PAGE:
Ariadne's Tribe: Minoan Spirituality for the Modern World

Walk the sacred labyrinth with Ariadne, the Minotaur, the Great Mothers, Dionysus, and the rest of the Minoan family of deities. Ariadne's Tribe is an independent spiritual tradition that brings the deities of the ancient Minoans alive in the modern world. We're a revivalist tradition, not a reconstructionist one. We rely heavily on shared gnosis and the practical realities of Paganism in the modern world. Ariadne's thread reaches across the millennia to connect us with the divine. Will you follow where it leads?

Find out all about Ariadne's Tribe at We're an inclusive, welcoming tradition, open to all who share our love for the Minoan deities and respect for our fellow human beings.

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Call their names: the Minoan deities in Linear B

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Although we still can't read Linear A, the script the Minoans used to write their native language, we can read Linear B. It's the script that the Mycenaeans, or their Minoan scribes, used to record Mycenaean, an early form of Greek. The Mycenaeans borrowed so much of Minoan religion and culture that the Linear B tablets give us some information about Minoan religion, even if most of the tablets are just inventory lists of donations to temples.

The Linear B tablets include the names of deities, some of whom are manifestly Minoan and some of whom look to be a part of the blended Minoan-Mycenaean culture that developed during the Mycenaean occupation of Crete.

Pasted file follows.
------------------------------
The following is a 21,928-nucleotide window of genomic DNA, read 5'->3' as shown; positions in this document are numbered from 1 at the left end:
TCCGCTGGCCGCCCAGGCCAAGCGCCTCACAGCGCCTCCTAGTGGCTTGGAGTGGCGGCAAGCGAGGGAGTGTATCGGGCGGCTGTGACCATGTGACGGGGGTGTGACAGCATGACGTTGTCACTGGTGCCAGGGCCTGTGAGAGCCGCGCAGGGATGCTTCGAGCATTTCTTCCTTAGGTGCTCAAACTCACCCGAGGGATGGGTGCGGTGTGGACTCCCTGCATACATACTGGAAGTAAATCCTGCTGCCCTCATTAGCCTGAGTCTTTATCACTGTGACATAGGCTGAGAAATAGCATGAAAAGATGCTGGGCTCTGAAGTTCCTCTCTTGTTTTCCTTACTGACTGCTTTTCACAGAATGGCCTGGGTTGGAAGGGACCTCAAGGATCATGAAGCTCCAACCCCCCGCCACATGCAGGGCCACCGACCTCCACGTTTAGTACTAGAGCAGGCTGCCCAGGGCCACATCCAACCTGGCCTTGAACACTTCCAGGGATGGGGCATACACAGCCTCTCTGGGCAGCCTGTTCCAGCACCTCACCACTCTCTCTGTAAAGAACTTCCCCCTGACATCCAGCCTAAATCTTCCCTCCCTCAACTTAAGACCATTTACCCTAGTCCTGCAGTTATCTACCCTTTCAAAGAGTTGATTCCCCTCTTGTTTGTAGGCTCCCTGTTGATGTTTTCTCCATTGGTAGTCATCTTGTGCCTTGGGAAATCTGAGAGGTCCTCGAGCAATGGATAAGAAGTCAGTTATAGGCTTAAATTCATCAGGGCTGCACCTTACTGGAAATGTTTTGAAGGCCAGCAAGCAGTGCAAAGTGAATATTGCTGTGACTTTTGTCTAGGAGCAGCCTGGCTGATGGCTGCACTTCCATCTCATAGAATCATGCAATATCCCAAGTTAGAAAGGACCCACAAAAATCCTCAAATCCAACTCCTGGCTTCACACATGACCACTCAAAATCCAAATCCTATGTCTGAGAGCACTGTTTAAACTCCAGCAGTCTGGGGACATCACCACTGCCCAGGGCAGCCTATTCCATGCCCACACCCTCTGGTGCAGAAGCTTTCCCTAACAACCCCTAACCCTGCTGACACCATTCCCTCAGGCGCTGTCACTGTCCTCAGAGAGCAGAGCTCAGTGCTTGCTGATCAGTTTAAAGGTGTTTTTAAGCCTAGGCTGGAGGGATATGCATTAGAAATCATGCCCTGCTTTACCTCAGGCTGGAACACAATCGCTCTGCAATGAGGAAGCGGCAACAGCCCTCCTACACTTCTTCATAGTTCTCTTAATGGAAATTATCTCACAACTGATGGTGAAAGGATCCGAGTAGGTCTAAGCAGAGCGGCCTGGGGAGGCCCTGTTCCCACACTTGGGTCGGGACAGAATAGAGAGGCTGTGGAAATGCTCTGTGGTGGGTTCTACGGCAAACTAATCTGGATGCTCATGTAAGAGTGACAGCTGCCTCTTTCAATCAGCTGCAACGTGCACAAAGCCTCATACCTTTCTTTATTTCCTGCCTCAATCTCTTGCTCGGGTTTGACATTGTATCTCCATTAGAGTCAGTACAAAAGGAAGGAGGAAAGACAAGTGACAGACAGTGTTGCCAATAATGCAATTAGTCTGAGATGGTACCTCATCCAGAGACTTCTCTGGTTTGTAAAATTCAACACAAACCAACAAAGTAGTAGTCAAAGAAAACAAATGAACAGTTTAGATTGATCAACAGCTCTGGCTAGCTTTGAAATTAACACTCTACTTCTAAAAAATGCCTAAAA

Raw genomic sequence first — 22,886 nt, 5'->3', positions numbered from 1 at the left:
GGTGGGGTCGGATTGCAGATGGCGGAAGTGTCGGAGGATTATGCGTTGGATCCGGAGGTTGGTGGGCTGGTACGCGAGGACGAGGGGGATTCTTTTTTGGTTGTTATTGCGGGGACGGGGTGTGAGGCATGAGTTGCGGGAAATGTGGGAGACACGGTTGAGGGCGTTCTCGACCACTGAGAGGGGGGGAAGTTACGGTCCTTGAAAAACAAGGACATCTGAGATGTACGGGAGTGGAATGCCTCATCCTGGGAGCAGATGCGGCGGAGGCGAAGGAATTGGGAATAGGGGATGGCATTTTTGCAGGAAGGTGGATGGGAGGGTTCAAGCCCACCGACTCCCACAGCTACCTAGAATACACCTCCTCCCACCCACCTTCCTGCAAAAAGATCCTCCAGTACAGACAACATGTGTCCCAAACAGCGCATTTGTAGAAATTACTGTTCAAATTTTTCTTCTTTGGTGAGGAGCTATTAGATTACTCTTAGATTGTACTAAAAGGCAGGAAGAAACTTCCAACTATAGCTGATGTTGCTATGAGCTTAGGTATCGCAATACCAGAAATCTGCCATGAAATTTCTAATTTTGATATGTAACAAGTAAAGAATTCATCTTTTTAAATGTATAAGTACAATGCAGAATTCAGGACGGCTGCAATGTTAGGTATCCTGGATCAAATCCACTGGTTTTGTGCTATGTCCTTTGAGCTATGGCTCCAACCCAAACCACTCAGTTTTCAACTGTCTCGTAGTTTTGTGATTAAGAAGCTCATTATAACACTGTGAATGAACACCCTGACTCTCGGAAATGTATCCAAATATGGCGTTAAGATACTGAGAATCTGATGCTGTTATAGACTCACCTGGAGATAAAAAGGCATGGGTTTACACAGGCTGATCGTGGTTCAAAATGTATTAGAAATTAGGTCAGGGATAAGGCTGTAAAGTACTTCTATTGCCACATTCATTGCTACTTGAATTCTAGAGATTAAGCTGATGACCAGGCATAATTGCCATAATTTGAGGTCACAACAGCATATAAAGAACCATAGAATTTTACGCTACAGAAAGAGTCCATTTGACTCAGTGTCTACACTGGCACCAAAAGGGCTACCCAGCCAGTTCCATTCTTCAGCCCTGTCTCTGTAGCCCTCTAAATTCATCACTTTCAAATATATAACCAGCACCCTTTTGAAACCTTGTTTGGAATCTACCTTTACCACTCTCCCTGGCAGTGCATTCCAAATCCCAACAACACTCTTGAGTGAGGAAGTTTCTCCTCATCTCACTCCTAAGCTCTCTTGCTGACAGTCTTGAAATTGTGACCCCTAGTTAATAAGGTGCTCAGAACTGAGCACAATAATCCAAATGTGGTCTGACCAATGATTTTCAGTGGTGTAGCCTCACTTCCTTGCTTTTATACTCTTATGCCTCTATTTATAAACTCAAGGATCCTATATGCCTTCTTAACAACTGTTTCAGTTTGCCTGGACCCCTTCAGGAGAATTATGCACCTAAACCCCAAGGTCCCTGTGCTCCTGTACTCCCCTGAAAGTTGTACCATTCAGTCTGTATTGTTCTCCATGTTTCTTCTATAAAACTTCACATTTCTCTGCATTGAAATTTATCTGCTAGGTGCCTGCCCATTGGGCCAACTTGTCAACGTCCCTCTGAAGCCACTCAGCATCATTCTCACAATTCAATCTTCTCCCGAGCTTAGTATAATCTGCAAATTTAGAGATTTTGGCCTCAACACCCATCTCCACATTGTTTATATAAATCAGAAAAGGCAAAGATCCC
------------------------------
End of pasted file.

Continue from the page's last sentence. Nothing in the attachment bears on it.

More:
Today we'll look at a couple of deities who are native to Crete, members of the Minoan pantheon. Here's a goddess who's very important to those of us in Ariadne's Tribe:


Lady of the Labyrinth


The Lady of the Labyrinth is, of course, Ariadne, who was maligned by the Greeks as a mere maiden with a ball of string, but who has finally come back to us as the powerful goddess she truly is.

Though the Greeks tried to turn the Labyrinth into an actual building constructed by the architect-god Daedalus, it was never a physical structure; the Labyrinth is a spiritual pathway to the Underworld and your own inner world.

The Crane Dance, sacred to Ariadne, is the ritual embodiment of the Labyrinth, the motion that takes us on the sacred journey. So when we walk the labyrinth, the design that's marked on the ground isn't the real labyrinth: our motion and life energy creates an energetic labyrinth that is generated out of the sacred act.

How about a god from Minoan times? This one is appropriate for this time of year, as we approach Solstice:



The Psychro Cave on Mt. Dikte has been sacred to the Minoan Mother Goddess Rhea since early Minoan times. It's where the divine infant Dionysus, the Minoan sacred year-king, is born at sunrise on Winter Solstice.

Like the later Romans, the Greeks liked to call foreign gods by the names of their Greek equivalents. So the Greeks said it was "Cretan Zeus" who was born in that cave. But really, it was Dionysus, whom they called Cretan Zeus (which some writers later truncated to just "Zeus") because he appeared to be the highest-ranking male deity in the Minoan pantheon.

One of this names was Diktaios, the One Born in Her Sacred Cave. What a beautiful way to enter the world!

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Laura Perry is a priestess and creator who works magic with words, paint, ink, music, textiles, and herbs. She's the founder and Temple Mom of Ariadne's Tribe, an inclusive Minoan spiritual tradition. When she's not busy drawing and writing, you can find her in the garden or giving living history demonstrations at local historic sites.


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